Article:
Quality EHR System Necessary in Dental School

Arthur A. Dugoni School of Dentistry is a private dental school at the University of the Pacific located in San Francisco, California. It boasts 14 clinics with many staff members and faculty and treats about 12,000 patients yearly. It is a successful dental program with many graduates.

One problem existed that could lead potential applicants to seek other schools and that was an inefficient and aging electronic health records (EHRs) system.

At one time, it was 50% electronic and 50% paper. Many processes were completed either electronic or paper. Student educations suffered from confusing problems with inconsistencies of processes and procedures. Staff and faculty workflows varied at each clinic compounding the problems for them as well as students. Clinical research often took more time and effort or could not be completed at all with reduced collaboration processes. They needed one electronic records system that would satisfy all groups and promote education of future dental professionals.

“An immature, half-digital patient record created numerous problems for students, staff, and faculty members during patient care. Charts were often misplaced, signatures and entries were sometimes illegible, and there was a lot of going back and forth between the paper chart and the EHR. Frequently, two people needed the same chart simultaneously” (2010).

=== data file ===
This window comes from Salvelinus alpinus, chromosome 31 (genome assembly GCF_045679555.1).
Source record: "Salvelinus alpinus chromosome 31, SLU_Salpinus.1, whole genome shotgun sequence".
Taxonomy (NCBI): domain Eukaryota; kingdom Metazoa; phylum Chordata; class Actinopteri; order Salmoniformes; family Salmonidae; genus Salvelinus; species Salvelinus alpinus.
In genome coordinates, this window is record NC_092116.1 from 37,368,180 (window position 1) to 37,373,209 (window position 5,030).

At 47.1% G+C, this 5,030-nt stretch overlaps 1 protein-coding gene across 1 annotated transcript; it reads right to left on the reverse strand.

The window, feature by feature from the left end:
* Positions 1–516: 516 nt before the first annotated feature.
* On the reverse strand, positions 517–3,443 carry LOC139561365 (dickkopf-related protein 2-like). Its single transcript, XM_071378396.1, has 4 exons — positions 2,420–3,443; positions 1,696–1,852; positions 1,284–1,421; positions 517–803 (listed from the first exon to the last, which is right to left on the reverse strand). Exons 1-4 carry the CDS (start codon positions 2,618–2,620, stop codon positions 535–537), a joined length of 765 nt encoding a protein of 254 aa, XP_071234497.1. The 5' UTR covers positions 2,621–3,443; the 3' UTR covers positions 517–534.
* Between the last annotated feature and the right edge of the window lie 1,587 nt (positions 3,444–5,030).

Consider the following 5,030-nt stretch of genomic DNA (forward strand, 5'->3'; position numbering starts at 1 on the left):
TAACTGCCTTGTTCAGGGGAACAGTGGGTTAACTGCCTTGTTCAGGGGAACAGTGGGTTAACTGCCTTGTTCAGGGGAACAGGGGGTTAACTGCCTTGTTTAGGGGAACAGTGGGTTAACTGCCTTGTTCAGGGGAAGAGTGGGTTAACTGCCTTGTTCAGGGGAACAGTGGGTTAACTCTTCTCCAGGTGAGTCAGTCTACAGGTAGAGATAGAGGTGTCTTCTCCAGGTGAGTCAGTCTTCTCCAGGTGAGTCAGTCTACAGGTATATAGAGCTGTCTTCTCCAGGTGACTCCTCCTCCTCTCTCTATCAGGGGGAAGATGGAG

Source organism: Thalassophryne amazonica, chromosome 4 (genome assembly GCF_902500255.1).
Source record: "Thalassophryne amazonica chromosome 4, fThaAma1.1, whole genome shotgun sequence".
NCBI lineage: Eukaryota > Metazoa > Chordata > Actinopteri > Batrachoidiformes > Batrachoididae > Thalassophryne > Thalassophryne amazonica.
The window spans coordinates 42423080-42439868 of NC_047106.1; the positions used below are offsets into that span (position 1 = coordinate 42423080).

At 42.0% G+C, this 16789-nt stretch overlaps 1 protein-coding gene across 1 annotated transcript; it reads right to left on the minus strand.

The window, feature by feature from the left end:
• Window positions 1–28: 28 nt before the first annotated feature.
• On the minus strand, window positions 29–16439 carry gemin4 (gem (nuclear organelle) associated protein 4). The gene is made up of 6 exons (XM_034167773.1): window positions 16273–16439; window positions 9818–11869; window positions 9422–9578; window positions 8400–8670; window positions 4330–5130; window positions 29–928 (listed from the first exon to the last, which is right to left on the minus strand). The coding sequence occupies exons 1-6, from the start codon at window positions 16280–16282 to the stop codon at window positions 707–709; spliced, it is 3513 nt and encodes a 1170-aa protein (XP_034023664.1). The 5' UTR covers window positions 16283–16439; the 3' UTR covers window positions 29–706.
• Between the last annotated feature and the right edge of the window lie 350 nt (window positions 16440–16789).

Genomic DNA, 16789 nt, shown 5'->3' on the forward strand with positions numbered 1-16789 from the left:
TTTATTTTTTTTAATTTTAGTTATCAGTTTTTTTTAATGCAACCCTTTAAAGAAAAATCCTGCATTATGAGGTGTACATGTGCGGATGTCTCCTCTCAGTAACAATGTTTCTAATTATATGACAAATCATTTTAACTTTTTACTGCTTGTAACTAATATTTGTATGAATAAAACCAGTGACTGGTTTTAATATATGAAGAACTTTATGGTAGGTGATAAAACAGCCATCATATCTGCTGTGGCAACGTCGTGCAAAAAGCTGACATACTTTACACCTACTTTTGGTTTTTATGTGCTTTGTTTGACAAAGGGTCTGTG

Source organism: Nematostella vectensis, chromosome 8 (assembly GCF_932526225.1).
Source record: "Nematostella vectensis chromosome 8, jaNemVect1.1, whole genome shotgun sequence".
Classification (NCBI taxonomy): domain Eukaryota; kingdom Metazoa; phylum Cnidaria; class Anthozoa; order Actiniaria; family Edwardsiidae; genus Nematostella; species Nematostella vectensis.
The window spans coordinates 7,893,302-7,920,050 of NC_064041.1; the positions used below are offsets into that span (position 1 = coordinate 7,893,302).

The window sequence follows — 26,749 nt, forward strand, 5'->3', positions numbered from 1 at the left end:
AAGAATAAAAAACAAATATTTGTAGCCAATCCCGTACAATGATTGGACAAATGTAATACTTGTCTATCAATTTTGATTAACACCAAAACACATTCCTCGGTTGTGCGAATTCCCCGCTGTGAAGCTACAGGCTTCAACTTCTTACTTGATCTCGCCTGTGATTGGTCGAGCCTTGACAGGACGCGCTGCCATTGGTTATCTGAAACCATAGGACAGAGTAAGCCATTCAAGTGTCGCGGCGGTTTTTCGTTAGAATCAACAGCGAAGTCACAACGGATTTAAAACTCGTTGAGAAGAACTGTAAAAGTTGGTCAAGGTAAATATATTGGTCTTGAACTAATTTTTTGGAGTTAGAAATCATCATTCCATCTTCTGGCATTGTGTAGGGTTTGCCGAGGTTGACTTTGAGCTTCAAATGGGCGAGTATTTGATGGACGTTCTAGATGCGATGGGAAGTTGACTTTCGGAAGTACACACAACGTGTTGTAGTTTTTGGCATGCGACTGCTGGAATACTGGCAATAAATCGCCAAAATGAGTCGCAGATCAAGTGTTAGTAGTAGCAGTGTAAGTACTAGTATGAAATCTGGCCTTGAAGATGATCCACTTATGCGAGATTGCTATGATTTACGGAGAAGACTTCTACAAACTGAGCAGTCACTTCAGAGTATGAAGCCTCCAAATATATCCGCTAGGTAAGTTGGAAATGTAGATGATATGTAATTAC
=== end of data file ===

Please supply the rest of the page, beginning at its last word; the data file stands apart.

The conversion processes involved in transitioning to one effective fully integrated EHR was successful though challenging. Several specialized team groups were created to manage the implementation, training, and workflows by staff and faculty. Training and support was ongoing throughout the entire process from pre-implementation to post-implementation. Challenges included resource costs, staff and faculty buy-in and workflow behavior changes, and change management considerations. Cultural and traditional changes were especially challenging since staff tend to be attached to current tasks and the way things are done. Communication practices needed to incorporate all staff, faculty and students and utilized many sources including email, meetings and conferences.

Lessons learned:

• Effective communication throughout the entire process promotes an organizational culture of teamwork and cohesion.
• Establish clear goals prior to, during, and post implementation.
• Invite staff and faculty early and encourage participation and feedback to gain buy-in.
• Expect, anticipate if possible, and manage problems and delays promptly.
• Be cost effective, applying monies where necessary to achieve best results.
• Seek experienced external assistance.

Fredekind, R. DMD, MA. (2010). Electronic health record conversion in a private dental school. Journal of the American College of Dentists, 77 (1); 16-20.